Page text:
N E I L A R M S T R O N G 1 9 6 9

A P O L L O M I S S I O N T O M O O N

“One

small step for man; one giant leap for mankind”
-

Neil Armstrong, 1969. -First man on the moon. -First words spoken on the moon.

HIGH ALTITUDE PHYSIOLOGY
By Dr. M. Anthony David MD, Professor of Physiology

RESPIRATION IN UNUSUAL ENVIRONMENTS: I

ALTITUDES & HEIGHTS
 

Normally most people on earth stay at around the Mean Sea Level (MSL) However, groups of people stay at higher than normal attitudes. The Sherpas, a mountain tribe of Himalayas live at around 5500 Meters above MSL, normally. When people living around MSL go up to higher altitudes, changes occur in their physiology, especially in Respiration.

BAROMETRIC PRESSURE CHANGES IN HIGH ALTITUDE

As the altitude increases above the sea level, the corresponding atmospheric pressure decreases. The partial pressure of Oxygen also decreases. The arterial Oxygen saturation levels also decrease with increase in the altitude.

ALTITUDE, PRESSURE & PO2
ALTITUDE (feet) 0 (MSL) 10,000 20,000 30,000 40,000 50,000 BAROMETRIC PRESSSURE mm Hg 760 523 349 226 141 87 PO2 IN AIR mm Hg 159 110 73 47 29 18

EFFECT OF ALTITUDE ON ARTERIAL O2 SATURATION
100 Art. Oxygen Saturation% 90 80 70 60 50 50 23 Altitude(1000s of feet) Breathing Pure Oxygen Breathing Air

OXYGEN CYLINDERS

CO2 & O2 Partial pressures in Alveoli across altitudes
PLACE ALTITUDE Mts. BAROMETRIC PRESSURE mmHg PA CO2 Mm Hg PA O2 Mm Hg

SEA LEVEL COLORADO SPRINGS PIKE’S PEAK EVEREST North Col. EVEREST Summit

0 1800 4300 6400 9100

760 620 460 355 240

40 36 28 19 15

100 79 53 39 24

PARTIAL PRESSURES OF OXYGEN

EFFECTS OF ACUTE EXPOSURE TO HIGH ALTITUDE : breathing air
ALTITUDE (ft) PRESSURE mmHg Alv. PCO2 mmHg Alv. PO2 mmHg Art O2 saturation

0 10,000 20,000 30,000

760 523 349 226

40 (40) 36(23) 24(10) 24(7)

104 (104) 67(77) 40(53) 18(30)

97 (97) 90(92) 73(85) 24(38)

VALUES IN BRACKETS FOR ACCLIMATIZED PEOPLE

EFFECTS OF ACUTE EXPOSURE TO HIGH ALTITUDE: breathing pure Oxygen
Alt(Feet) Pressure Mm Hg Alveolar PCO2 Alveolar PO2 Art O2 satn%

0 10,000 20,000 30,000 40,000 50,000

760 523 349 226 141 87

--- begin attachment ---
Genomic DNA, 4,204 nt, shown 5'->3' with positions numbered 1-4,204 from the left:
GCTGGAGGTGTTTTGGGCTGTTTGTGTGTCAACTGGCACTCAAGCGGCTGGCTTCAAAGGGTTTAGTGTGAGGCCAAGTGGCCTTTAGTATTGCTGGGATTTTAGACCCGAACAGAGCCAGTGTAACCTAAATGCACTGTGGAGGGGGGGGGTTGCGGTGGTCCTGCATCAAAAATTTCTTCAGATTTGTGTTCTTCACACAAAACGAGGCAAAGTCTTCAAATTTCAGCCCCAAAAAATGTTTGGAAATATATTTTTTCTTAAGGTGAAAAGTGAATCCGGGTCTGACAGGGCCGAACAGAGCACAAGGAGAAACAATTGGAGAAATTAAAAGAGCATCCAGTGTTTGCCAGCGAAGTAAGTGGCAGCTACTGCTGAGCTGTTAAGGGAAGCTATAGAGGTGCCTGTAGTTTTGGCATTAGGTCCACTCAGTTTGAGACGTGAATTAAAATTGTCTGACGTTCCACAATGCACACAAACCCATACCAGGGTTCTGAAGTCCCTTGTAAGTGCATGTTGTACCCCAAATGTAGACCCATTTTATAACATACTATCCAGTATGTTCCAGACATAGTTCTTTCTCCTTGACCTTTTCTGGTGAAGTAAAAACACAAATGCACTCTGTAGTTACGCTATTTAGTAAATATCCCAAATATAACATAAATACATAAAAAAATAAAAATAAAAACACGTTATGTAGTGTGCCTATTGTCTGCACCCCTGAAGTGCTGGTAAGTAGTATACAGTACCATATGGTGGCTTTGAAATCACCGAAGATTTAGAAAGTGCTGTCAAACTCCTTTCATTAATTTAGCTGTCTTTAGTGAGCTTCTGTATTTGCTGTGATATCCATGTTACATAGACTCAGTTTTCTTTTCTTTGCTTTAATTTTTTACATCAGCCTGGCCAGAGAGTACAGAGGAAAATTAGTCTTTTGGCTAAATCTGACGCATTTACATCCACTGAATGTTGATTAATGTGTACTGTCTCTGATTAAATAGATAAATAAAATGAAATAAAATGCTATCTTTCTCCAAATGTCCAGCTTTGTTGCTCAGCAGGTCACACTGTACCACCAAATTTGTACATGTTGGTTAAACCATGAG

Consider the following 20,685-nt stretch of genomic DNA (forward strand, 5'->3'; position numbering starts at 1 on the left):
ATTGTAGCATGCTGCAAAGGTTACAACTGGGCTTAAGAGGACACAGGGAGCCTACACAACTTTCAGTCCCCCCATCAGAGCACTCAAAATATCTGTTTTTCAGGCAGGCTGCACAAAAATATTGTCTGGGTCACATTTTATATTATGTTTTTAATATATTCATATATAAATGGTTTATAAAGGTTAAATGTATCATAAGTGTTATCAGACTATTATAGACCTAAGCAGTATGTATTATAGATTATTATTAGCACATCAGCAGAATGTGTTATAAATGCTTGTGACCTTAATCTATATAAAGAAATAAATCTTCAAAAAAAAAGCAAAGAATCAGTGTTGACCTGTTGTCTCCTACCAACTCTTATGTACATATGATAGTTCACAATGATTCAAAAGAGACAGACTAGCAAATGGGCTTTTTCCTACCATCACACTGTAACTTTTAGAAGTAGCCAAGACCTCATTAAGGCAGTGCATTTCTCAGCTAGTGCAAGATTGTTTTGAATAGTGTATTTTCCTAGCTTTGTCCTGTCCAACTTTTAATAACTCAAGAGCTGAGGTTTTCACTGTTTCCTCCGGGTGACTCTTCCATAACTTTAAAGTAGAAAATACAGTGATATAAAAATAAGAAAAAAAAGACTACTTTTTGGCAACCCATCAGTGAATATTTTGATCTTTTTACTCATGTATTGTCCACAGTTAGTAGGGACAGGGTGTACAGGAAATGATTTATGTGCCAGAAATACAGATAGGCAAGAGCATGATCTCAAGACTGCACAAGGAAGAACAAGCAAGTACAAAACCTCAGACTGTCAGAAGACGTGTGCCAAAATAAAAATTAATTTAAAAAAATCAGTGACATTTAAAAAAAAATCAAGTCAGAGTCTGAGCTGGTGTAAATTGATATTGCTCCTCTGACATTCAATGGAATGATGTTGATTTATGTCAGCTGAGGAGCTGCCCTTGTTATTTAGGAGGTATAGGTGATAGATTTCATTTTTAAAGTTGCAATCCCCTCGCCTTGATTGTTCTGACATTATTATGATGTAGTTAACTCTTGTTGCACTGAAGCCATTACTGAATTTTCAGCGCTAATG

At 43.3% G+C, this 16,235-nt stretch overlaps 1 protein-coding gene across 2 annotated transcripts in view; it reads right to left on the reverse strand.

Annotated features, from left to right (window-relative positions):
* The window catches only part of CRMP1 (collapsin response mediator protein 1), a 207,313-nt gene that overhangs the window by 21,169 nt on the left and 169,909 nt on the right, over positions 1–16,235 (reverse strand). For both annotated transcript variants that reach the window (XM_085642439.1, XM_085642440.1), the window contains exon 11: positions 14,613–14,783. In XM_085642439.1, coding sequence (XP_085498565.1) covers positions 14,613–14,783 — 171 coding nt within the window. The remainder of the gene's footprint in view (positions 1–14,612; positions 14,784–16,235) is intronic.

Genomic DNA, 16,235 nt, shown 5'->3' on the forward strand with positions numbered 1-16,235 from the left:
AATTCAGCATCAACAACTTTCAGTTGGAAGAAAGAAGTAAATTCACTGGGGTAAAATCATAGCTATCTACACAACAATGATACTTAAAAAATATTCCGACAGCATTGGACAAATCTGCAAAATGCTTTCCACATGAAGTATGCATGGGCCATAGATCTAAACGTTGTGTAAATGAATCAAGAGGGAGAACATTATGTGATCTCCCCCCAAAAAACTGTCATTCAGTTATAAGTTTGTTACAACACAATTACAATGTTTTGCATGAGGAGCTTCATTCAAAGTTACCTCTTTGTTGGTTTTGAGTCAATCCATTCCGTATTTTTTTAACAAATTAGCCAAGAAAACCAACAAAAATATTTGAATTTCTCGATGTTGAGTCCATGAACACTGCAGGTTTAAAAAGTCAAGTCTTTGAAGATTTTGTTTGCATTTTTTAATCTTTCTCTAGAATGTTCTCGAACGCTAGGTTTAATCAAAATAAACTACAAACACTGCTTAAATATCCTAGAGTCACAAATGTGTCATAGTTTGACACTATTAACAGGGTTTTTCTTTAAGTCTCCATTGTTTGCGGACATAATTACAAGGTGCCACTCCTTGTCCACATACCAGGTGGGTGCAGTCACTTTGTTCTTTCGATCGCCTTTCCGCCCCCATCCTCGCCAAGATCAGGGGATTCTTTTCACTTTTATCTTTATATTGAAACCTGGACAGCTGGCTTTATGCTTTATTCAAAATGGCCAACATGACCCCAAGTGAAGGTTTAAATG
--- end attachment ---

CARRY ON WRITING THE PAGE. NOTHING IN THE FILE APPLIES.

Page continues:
40 40 40 40 36 24

673 436 262 139 58 16

100 100 100 99 84 15

ACUTE EFFECTS OF HYPOXIA

As the altitude increases, the barometric pressure decreases. This causes a handicap which may be:
• Appreciable • Considerable • Serious • Causing Imminent Collapse

ACCLIMATIZATION
 

“Getting used to…” People remaining at high altitudes for days, weeks or years become more and more acclimatized to low PO2. This causes the hypoxia to cause fewer deleterious effects on their bodies. They can thus work harder at higher altitudes without hypoxic effects.

How does acclimatization occur?

Increased :
• Pulmonary ventilation. • Number of RBCs ( Hypoxia causes excess erythropoiesis). • Diffusing capacity of the lungs. • Vascularity of the peripheral tissues • Ability of the tissue cells to use Oxygen despite low PO2.

NATURAL ACCLIMATIZATION

 

This occurs in people living from their birth at high altitudes. Those living in the Andes & Himalayan mountains, for instance. Acclimatization begins in them in infancy. The chest size is greatly increased. Their hearts are considerably larger than those of lowlanders

ACUTE MOUNTAIN SICKNESS

This is also called as “High Altitude Pulmonary Edema.” This occurs in a small number of lowlanders who ascend rapidly to high altitudes. Begins from a few hours up to 2 days after their ascent. Is serious and results in their death unless they are given Oxygen or taken to a low altitude.

ACUTE MOUNTAIN SICKNESS : SYMPTOMS & SIGNS

Acute Cerebral Edema:
• Hypoxia causes cerebral vasodilatation • Increases capillary pressure • Causes fluid to leak out into the tissues • This leads to cerebral edema causing:
Severe disorientation  Other cerebral dysfunctions

ACUTE MOUNTAIN SICKNESS : SYMPTOMS & SIGNS

Acute Pulmonary Edema:
• Severe hypoxia causes Pulmonary arteriolar constriction. • In some areas it is more and causes edema. • This can extend progressively to other areas of the lungs. • Can be reversed within hours on Oxygen therapy

CHRONIC MOUNTAIN SICKNESS

 

Seen in people who reside for long at high altitudes. Red cell number and mass increases exceptionally. Pulmonary arterial pressure becomes very high. The heart becomes enlarged in the right side. The peripheral arterial pressure begins to fall Congestive Cardiac failure & death follows They need to be taken to low altitudes as soon as possible. They recover in low altitudes within days or weeks.

S P A C E P H Y S I O L O G Y

WEIGHTLESSNESS IN SPACE

Astronauts experience “weightlessness” or “microgravity” during space travel. Physiological problems of weightlessness include:
• • • Motion sickness in the first few days. Translocation of fluids in the body Diminished physical activity as no strength of muscular contraction is required to oppose gravity.

PROLONGED STAY IN SPACE CAN CAUSE

Decrease in :
• Blood volume. • Red cell mass. • Muscle strength. • Work capacity • Maximal Cardiac Output

Loss of
• Calcium & Phosphate from the bones. • Bone mass.

PROLONGED STAY IN SPACE
Most of the problems are prevented by:  Vigorous exercise programs while in the space.  Especially for prolonged stay in space.